For example, it is absolutely clear that divorce and remarriage are condemned by Jesus, in the very passages commonly cited as demonstrating that biblical marriage is between one man and one woman (Mark 10:1-12//Matthew 19:3-9; see especially Mark 10:11-12, and compare Matthew 19:9 and 5:31-32Luke 16:181 Cor 7:10-16).  Yet my own United Methodist Church, which states in its Social Principles that “The United Methodist Church does not condone the practice of homosexuality and considers this practice incompatible with Christian teaching” (2012 Book of Discipline ¶ 161F, p. 111), also states that “when a married couple is estranged beyond reconciliation, even after thoughtful consideration and counsel, divorce is a regrettable alternative in the midst of brokenness” ( 161C, p. 109) and that “Divorce does not preclude a new marriage” ( 161C, p. 110).

Please do not misunderstand me here.  I do not believe that the Scripture passages regarding divorce and remarriage should be applied legalistically. However, if I am indeed to take the entire Bible literally as word of God, without picking and choosing, then how can I justify reading Mark 10:11-12 any differently than I read  Romans 1:23-27?

The truth is, none of us read the Bible in that way–and we never have.  As Rachel Held Evans reminds us in her thoughtful blog, the “plain teaching of Scripture” has been used far too often to confirm what we already believe: to condemn racial integration, to oppose the ordination of women–even to reject the view that the earth goes around the sun, and not vice versa.  All of our readings of Scripture are interpretations of Scripture, built on who we are and where we stand. This means that we must read humbly and prayerfully, and be prepared to acknowledge the possibility that our reading has been misguided–or at least, that we can learn from a different approach.  Ms. Evans puts it very well:  “One need not discount the inspiration and authority of Scripture to hold one’s interpretations of Scripture with an open hand.”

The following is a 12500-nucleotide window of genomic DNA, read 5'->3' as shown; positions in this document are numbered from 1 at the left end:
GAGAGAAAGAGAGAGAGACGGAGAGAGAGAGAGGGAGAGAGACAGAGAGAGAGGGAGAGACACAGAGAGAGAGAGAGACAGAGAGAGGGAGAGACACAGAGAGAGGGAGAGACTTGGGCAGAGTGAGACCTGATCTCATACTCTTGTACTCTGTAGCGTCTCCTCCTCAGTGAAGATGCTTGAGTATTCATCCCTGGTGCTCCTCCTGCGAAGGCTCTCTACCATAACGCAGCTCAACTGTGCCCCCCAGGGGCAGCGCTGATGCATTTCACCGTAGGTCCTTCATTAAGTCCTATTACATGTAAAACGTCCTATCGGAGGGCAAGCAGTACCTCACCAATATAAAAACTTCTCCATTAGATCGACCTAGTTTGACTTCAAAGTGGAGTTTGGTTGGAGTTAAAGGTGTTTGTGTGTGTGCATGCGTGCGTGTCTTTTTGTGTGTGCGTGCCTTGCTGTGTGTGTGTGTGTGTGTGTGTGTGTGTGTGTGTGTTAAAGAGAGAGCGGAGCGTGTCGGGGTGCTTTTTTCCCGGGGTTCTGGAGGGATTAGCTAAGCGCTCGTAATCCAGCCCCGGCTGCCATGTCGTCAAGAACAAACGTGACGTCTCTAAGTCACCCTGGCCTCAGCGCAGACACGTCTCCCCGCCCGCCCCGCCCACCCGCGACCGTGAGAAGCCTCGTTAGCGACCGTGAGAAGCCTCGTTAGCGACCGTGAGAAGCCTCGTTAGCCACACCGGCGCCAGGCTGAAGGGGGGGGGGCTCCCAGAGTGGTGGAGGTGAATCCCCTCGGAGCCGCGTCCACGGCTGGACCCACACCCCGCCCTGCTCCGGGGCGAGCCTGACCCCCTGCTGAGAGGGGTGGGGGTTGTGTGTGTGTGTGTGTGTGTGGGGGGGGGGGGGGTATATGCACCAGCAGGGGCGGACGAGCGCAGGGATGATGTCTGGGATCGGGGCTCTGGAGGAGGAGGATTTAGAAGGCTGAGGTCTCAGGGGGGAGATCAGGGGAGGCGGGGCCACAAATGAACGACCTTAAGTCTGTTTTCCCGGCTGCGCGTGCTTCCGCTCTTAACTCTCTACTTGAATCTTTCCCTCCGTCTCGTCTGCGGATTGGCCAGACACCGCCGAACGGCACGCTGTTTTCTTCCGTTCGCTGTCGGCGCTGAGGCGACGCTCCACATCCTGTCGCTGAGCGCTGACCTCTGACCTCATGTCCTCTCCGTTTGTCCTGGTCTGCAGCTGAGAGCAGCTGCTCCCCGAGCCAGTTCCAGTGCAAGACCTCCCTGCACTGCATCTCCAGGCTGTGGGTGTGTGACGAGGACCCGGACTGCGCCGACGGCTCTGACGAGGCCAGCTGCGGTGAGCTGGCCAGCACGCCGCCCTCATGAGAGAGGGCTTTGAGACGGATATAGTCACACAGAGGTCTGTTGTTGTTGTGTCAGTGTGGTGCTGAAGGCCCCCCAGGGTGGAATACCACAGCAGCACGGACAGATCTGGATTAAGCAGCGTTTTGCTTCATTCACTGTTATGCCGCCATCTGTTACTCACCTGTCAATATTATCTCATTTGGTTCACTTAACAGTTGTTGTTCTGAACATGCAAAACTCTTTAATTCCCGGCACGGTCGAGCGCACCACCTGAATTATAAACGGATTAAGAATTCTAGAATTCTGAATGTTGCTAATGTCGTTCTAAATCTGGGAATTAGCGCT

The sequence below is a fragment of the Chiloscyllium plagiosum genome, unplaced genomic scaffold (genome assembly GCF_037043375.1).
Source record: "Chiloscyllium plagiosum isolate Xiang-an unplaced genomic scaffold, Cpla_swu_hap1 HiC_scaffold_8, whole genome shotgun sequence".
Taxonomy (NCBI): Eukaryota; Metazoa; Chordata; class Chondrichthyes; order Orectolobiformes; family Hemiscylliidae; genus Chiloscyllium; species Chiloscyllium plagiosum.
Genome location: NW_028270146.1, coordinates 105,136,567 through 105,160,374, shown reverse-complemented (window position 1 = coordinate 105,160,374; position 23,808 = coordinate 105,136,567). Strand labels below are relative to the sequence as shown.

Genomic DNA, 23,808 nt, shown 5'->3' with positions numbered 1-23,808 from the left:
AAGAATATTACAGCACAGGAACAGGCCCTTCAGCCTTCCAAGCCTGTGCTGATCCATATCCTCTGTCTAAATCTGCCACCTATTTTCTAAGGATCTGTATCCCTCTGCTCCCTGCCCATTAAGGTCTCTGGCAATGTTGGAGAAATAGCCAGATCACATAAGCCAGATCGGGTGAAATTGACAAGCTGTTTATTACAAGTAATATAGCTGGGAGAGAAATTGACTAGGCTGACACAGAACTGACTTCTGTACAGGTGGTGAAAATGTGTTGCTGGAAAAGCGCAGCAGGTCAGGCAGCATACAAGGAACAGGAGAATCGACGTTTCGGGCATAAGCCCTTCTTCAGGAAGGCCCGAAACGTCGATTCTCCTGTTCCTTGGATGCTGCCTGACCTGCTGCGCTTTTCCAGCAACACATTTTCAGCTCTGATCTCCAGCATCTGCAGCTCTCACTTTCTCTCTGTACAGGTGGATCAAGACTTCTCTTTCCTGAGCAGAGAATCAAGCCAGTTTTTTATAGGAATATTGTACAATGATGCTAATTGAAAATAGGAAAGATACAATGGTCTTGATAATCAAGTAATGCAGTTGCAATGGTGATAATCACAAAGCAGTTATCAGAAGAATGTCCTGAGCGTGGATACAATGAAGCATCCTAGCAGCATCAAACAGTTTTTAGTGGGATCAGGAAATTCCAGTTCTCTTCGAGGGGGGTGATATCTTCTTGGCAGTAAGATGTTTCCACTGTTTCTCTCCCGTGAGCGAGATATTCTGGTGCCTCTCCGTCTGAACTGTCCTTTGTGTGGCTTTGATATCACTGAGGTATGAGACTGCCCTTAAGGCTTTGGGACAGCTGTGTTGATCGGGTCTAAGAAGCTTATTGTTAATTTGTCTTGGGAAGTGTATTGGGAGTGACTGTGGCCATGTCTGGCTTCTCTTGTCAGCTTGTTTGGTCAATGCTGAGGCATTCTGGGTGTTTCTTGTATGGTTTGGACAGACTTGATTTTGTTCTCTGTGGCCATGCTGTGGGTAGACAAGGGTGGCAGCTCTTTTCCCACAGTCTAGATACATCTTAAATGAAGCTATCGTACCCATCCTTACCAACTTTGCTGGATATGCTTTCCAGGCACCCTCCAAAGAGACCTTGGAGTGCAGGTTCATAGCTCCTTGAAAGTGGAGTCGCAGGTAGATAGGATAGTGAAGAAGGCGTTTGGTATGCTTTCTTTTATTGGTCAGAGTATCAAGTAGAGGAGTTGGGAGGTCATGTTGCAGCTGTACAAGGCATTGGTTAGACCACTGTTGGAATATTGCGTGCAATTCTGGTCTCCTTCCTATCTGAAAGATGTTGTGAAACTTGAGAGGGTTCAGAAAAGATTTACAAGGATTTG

In the following blogs, I will wrestle with the question of how to read Scripture.  This involves, first of all, a willingness actually to read the Bible, not to rely upon what we already believe the Bible to say.  Secondly, it requires a determination to acknowledge, honestly, the implications of our commitments.  Most importantly, reading the Bible requires that we realize what the Bible is: not an encyclopedia, or an instruction manual, but a confession about who God is, and an invitation into a relationship with God.

 

12 thoughts on “The Bible clearly states. . .

  1. Thanks you so much for this blog. I agree with you about this issue. Too many people use the Bible to support thier sin as the right thing and use the Bible as justification. I don’t think that’s what God ever intended.

  2. Hi Dr. Tuell, as a former student of yours, I enjoy continuing to learn from you in this and other issues.

    I was wondering if in exploring this topic over the next few blogs you might also explore some of your own process of arriving at your conclusions. I don’t mean simply the explaining of Scripture, but your own heartfelt reasons for your beliefs as well. For example, is there anything you could see, hear, or read that might convince you are wrong in your interpretation? Or perhaps to phrase it in another way that seems less contrary-what convinced you that you were absolutely right to the point you can fight with the convinction you have fought with? These kinds of things are very useful for a person like myself who is still wrestling with the issue and has not come down on one side or the other yet. I know the arguments from Scripture and tradition, but I’d like to know the reason and experience portion now as well.

    Thanks!

  3. Let me say I’m very much on the fence on this issue. It would take too long to fly explain what I mean. I say it to simply state I’m not definitely “conservative” on it.

    With that in mind, I am growing fatigued by these arguments. If one wants to posit that the Bible does not explicitly or completely state homosexual acts are sinful, keep your arguments within that topic. Stop trying to argue because we permit this then we should permit that. It rings hollow to me and does not help me wrestle with this issue.